7. Try to get a good night’s sleep whenever possible – The real reasons we sleep, or how sleep affects our health, has not been well known until some recent studies have revealed sleep benefits the brain and memory, influences weight loss, and many other reasons. Some people look at sleep as a nuisance, and could supposedly get by on very little, whereas others cannot function without it.  Knowing now that the brain needs sleep to flush out wastes from an active day contributes even more to the other important reasons that sleep is very important to maintaining health. Don’t look at sleep as annoying, look at it as a way to nurture your best self and health, even as a way of extending your life!
  8. Join a tai ji or similar approach like yoga that focuses on teaching breathing techniques – Breath is vital to the health of everyone, in fact the Chinese word qi (氣) is closely tied to air and breath. Approaches to regulating and benefiting the breath can help us respond in better ways to stress and help us live fuller, healthier lives. Tilopa Tai Chi Qigong Center is a great local organization where you can learn taiji.  The Faith, Health & Wellness Center’s own Yoga Sanctuary in the Solomon’s Porch building offers a wide variety of yoga approaches to fit everyone’s needs.
  9. Keep laughter around youLaughter has been shown to have many short term and long term effects on the body, from deactivating the stress response and improving relaxation, to actually improving immunity, relieving pain, and improving overall mood. Find more ways and time to laugh in your life, and be healthier as a result!
  10. Massage acupuncture point Stomach 36 every day – Massaging this specific acupoint located just below the knees, is something suggested by Chinese medicine to help promote health and longevity. Contact the NH&FC to learn more about locating this point and adding it to your daily routine.
    St 36 in relation to the bones of the leg

    Stomach 36 on a real leg

Top 5 acupuncture websites

Top 5 acupuncture websites

I have many patients ask where to go online for more detailed information about how acupuncture works and for some further details on what is actually going on when acupuncturists choose points. Here are my top 5 acupuncture website picks for more information on the huge topic of acupuncture.

  1. Acufinder.com – This website is a great resource for finding practitioners across the country, but I especially like their informational resources for the public to research how specific conditions are treated and other more specific information on acupuncture.  There are also some great articles on herbal medicine.
  2. Aaaomonline.org– This patient resources section of the American Association of Acupuncture & Oriental Medicine website lists a variety of links and other information, including links to current research studies being conducted by the National Institutes of Health’s National Center for Complementary and Integrative Health.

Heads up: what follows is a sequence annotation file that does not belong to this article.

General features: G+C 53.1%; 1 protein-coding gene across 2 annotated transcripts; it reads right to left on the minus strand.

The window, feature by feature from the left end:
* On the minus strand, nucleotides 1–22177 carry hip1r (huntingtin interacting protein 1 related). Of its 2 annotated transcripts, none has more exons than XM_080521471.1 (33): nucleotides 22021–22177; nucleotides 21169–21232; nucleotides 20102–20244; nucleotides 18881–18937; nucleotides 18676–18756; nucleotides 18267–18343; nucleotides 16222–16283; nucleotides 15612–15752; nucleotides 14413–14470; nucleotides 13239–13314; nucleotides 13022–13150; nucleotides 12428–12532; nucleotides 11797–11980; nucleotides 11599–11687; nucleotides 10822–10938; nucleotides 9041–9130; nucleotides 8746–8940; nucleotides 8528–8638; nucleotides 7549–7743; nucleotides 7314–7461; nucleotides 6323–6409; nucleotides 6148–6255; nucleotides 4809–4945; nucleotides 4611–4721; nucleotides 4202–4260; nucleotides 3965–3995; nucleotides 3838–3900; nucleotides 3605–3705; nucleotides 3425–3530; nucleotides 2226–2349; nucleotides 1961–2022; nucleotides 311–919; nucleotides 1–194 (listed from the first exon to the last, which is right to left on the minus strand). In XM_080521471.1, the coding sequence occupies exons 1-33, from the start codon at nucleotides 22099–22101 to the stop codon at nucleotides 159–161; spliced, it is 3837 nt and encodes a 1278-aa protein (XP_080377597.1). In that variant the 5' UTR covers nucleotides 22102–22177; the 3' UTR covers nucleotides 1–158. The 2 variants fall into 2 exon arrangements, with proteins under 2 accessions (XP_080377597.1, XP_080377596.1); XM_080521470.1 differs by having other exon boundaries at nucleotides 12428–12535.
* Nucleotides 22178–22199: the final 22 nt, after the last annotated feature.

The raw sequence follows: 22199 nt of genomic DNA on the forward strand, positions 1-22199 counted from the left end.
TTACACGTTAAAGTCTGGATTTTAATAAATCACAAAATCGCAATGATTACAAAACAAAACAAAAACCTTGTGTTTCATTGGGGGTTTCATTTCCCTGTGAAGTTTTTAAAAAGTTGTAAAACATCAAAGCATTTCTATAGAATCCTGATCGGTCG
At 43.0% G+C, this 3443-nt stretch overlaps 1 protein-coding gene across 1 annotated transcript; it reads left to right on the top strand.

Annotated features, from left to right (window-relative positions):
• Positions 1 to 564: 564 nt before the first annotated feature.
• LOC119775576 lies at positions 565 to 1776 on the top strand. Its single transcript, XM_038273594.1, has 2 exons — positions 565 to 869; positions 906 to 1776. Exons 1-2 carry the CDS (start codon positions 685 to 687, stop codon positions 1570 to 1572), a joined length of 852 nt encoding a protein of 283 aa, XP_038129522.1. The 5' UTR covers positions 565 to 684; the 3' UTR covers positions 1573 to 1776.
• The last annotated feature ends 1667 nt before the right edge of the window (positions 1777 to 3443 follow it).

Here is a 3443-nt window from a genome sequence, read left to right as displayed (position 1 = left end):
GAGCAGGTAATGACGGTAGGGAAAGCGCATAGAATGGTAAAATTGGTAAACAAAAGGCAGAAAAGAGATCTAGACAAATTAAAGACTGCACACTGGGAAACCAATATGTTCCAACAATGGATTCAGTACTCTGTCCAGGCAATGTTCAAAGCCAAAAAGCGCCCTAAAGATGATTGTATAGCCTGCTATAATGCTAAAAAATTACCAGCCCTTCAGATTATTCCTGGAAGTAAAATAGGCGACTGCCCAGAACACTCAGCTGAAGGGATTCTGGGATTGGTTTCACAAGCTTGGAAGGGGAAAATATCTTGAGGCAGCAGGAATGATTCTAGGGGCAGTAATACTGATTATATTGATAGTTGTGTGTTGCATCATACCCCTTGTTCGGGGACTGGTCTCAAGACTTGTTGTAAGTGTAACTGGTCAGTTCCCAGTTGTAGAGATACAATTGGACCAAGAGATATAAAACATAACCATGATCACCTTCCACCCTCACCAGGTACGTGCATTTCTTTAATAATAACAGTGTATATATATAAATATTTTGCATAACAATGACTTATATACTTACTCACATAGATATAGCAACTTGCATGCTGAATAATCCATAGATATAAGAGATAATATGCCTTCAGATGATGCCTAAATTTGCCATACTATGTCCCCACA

3. Acupuncturetoday.com– Another resource for a basic introduction to acupuncture and Traditional Chinese Medicine, as well as detailed information on acupuncture terms, including many articles on treatment of specific conditions and a comprehensive list of links to state organizations and information regarding acupuncture.
  4. ITMonline.org– ITM, based in Protland, Oregon,  was founded by and is directed by Subhuti Dharmananda, Ph.D.Here is an informative article, written by him, describing acupuncture and its effects on the body described in both the traditional Chinese medicine terms and from the modern Western medical approach.
  5. Acupuncture.org – This site lists studies and other information related to acupuncture treatment and its efficacy.  This tends to take a populist approach, but can be helpful in searching for specific information on what acupuncture can treat, through recent studies and many celebrity quotes.

This list may be helpful for further information, but please contact the Natural Health & Fertility Center directly at 612-871-2288 to learn more about how acupuncture and Chinese herbal medicine may help you!

Happy year of the Sheep/Goat!

SheepAndGoat 2015B
Beautiful art by Eileen Connor, LAc

 

Hello, and Happy Year of the Sheep/Goat!  Now that we’re fully into this new year, I wanted to wish everyone a happy spring!

For those of you interested in more information on Chinese astrology, click this link to find out how this new year is predicted to shape up for you. I think it’s fun to see how these predictions are developed!

Call today for an appointment, whether for treatment of fertility challenges or other healthcare issues.